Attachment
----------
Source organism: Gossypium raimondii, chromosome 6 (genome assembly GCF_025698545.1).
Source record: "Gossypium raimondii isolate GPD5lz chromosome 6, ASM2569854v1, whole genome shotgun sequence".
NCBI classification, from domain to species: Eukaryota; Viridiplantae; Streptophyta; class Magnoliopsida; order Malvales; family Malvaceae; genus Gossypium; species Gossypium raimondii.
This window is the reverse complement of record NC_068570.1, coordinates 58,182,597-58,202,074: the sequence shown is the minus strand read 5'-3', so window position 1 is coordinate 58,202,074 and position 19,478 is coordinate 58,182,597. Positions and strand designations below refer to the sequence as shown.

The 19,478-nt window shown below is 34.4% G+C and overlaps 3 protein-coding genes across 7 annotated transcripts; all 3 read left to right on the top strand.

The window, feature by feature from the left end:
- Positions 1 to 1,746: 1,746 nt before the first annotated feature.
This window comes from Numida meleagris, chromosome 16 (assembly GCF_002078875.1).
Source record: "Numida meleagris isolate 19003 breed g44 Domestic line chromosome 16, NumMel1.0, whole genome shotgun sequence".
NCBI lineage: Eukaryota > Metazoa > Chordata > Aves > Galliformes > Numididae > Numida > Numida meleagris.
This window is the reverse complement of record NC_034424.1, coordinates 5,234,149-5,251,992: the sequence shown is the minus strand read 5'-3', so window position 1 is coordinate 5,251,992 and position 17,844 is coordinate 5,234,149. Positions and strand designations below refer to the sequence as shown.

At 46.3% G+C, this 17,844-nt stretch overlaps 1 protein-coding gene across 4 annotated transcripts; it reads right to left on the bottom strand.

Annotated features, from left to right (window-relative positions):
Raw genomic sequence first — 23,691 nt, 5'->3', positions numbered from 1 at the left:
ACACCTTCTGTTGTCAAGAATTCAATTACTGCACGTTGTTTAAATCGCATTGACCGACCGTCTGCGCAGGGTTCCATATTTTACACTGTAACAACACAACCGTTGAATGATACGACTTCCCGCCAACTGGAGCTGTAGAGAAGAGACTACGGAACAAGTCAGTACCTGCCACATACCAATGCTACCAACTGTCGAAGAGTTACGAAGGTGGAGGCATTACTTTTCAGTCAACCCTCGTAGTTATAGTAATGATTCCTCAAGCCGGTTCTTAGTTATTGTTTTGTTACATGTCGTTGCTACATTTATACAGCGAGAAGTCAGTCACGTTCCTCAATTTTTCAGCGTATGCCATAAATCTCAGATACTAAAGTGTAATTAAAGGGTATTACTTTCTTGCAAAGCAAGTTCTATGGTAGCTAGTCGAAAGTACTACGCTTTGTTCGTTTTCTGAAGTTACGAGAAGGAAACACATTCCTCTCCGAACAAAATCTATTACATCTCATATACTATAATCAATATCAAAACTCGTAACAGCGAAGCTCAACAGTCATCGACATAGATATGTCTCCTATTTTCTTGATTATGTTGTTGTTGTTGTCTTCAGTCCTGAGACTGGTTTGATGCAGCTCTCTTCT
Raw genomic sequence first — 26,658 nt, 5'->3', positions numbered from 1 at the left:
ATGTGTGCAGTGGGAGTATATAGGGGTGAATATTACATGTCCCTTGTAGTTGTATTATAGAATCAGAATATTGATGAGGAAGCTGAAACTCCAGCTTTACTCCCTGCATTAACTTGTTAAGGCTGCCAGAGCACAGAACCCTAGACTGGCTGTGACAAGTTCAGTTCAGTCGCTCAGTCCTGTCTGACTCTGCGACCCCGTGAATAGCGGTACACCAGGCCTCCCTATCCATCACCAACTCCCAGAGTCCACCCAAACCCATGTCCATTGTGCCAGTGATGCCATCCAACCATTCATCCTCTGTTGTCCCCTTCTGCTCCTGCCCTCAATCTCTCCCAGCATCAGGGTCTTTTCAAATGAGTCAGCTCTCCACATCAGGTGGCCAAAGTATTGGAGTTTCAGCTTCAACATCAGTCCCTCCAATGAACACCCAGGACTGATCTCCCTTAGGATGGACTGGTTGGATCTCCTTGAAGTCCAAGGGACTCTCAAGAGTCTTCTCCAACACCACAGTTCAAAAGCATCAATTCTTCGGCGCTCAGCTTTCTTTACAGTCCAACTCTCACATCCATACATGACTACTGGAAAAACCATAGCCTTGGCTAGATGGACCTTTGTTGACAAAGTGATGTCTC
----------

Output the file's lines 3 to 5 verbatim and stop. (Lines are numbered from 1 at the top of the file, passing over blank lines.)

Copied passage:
NCBI classification, from domain to species: Eukaryota; Viridiplantae; Streptophyta; class Magnoliopsida; order Malvales; family Malvaceae; genus Gossypium; species Gossypium raimondii.
This window is the reverse complement of record NC_068570.1, coordinates 58,182,597-58,202,074: the sequence shown is the minus strand read 5'-3', so window position 1 is coordinate 58,202,074 and position 19,478 is coordinate 58,182,597. Positions and strand designations below refer to the sequence as shown.

The 19,478-nt window shown below is 34.4% G+C and overlaps 3 protein-coding genes across 7 annotated transcripts; all 3 read left to right on the top strand.